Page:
Interventions in Committee
 
 
 
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View Bill Blair Profile
Lib. (ON)
Thank you, Mr. Chair. I will endeavour to be judicious in my responses, to adhere to your direction.
It's a pleasure to once again have the opportunity to join the committee to discuss the 2019-20 main estimates. These estimates will include authorities for measures that, of course, were announced in budget 2019.
I'd like to take the opportunity to focus on some of the important measures that will fall within my mandate of ensuring that our borders remain secure and leading efforts to reduce organized crime. On the latter, as I've noted to this committee previously, taking action against gun and gang violence remains a top priority. We've seen an increase in gun violence across the country in recent years. Guns are still getting into the hands of people who would commit crimes with them. While I think the measures in Bill C-71 are exceptional and will go a long way to reversing the trend, I also believe there is more we can do.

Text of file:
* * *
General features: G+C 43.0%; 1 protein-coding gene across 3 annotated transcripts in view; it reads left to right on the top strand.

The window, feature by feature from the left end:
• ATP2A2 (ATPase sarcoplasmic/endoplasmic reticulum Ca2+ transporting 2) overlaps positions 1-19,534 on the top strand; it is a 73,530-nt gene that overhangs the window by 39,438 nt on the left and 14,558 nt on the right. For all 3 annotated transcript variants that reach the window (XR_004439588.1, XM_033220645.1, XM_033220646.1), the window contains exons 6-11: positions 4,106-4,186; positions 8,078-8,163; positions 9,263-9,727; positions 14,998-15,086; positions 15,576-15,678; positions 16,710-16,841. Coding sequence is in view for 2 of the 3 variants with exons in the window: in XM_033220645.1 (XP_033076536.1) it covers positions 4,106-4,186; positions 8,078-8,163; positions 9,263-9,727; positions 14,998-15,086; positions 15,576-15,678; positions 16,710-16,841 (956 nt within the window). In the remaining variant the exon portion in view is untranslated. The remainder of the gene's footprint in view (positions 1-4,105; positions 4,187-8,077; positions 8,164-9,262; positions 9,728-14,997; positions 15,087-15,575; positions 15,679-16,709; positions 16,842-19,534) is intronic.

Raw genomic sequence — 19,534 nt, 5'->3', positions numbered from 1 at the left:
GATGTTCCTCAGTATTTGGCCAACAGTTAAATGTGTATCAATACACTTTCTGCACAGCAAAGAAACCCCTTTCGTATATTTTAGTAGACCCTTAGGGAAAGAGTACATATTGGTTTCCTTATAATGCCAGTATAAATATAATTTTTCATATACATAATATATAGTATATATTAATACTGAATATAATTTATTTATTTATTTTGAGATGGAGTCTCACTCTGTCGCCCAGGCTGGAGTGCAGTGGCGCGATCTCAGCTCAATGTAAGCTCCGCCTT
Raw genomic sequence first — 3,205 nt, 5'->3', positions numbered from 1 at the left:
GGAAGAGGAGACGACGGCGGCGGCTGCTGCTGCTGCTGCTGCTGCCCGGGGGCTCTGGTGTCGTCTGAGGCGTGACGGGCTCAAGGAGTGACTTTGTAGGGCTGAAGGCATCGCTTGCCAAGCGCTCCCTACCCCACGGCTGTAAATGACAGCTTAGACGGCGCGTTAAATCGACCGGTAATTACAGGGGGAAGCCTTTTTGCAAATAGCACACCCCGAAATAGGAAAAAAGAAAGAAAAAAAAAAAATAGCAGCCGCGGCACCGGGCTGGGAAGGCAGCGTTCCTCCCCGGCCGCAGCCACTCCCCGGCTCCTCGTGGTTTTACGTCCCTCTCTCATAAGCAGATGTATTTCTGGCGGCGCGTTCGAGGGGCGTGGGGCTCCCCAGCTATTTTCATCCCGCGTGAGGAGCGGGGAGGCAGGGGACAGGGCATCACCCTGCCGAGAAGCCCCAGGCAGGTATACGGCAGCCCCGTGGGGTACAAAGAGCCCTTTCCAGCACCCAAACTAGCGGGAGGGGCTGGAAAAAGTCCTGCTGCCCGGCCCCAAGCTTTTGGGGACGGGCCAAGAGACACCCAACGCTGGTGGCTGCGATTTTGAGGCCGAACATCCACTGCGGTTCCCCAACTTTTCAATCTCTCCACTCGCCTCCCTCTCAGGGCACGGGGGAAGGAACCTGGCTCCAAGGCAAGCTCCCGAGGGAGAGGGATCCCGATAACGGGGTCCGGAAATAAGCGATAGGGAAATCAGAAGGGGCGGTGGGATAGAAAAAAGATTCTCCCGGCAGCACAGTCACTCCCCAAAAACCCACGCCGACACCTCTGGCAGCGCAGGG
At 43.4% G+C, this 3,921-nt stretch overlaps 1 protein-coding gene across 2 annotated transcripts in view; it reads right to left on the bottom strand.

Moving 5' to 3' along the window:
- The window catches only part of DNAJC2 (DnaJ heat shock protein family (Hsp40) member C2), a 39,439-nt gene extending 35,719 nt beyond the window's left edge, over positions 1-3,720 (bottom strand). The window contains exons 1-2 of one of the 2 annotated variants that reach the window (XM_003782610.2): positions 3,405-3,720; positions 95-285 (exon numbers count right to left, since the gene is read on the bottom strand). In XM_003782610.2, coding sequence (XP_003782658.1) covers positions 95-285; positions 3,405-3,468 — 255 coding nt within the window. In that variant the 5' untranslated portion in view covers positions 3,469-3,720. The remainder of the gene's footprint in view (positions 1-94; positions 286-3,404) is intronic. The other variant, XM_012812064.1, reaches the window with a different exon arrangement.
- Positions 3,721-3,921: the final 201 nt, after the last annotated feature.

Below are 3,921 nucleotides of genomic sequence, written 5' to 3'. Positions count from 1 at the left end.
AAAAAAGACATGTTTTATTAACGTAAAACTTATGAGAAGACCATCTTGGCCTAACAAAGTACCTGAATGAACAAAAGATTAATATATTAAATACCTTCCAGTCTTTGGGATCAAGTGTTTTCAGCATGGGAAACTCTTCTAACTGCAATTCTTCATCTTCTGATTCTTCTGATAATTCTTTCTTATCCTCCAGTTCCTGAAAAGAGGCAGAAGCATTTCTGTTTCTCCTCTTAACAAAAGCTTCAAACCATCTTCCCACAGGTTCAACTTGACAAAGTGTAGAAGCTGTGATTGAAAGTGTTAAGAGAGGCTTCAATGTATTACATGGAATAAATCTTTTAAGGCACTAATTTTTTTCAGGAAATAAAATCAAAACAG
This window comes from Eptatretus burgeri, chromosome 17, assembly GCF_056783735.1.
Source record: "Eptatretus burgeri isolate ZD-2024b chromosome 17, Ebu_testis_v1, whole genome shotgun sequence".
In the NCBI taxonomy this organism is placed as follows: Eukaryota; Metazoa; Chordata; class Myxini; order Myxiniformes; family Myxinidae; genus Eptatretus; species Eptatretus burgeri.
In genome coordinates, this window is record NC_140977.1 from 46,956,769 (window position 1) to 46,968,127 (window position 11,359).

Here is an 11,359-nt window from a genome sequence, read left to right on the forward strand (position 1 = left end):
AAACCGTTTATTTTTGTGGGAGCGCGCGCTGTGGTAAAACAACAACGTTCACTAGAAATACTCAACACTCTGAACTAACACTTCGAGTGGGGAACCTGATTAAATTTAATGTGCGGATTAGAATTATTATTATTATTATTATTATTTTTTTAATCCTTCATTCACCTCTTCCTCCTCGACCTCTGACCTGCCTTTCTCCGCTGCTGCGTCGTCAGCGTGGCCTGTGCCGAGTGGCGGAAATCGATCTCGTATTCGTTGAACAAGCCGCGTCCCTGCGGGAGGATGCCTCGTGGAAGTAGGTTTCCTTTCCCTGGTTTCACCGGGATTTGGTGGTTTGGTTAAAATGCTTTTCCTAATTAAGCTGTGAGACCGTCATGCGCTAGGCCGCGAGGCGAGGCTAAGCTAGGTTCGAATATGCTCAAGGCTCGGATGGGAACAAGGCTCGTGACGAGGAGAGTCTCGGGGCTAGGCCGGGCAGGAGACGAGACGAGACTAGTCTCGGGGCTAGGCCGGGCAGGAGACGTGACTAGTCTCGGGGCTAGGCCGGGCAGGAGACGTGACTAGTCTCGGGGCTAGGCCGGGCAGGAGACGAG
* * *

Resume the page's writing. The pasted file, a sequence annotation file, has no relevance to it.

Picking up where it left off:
Earlier this month, we issued a report outlining what we heard in an extensive cross-country engagement on this issue. In the meantime, funding through these estimates and budget 2019 can and will make a real difference right away.
I've noted before that the $327 million over five years, which the government announced in 2017, is already beginning to help support a variety of initiatives to reduce gun and gang activity in our communities across Canada. Over the past few months, I have been pleased to work with provinces, territories and municipalities as we roll out their portions of that funding specific to initiatives in their regions.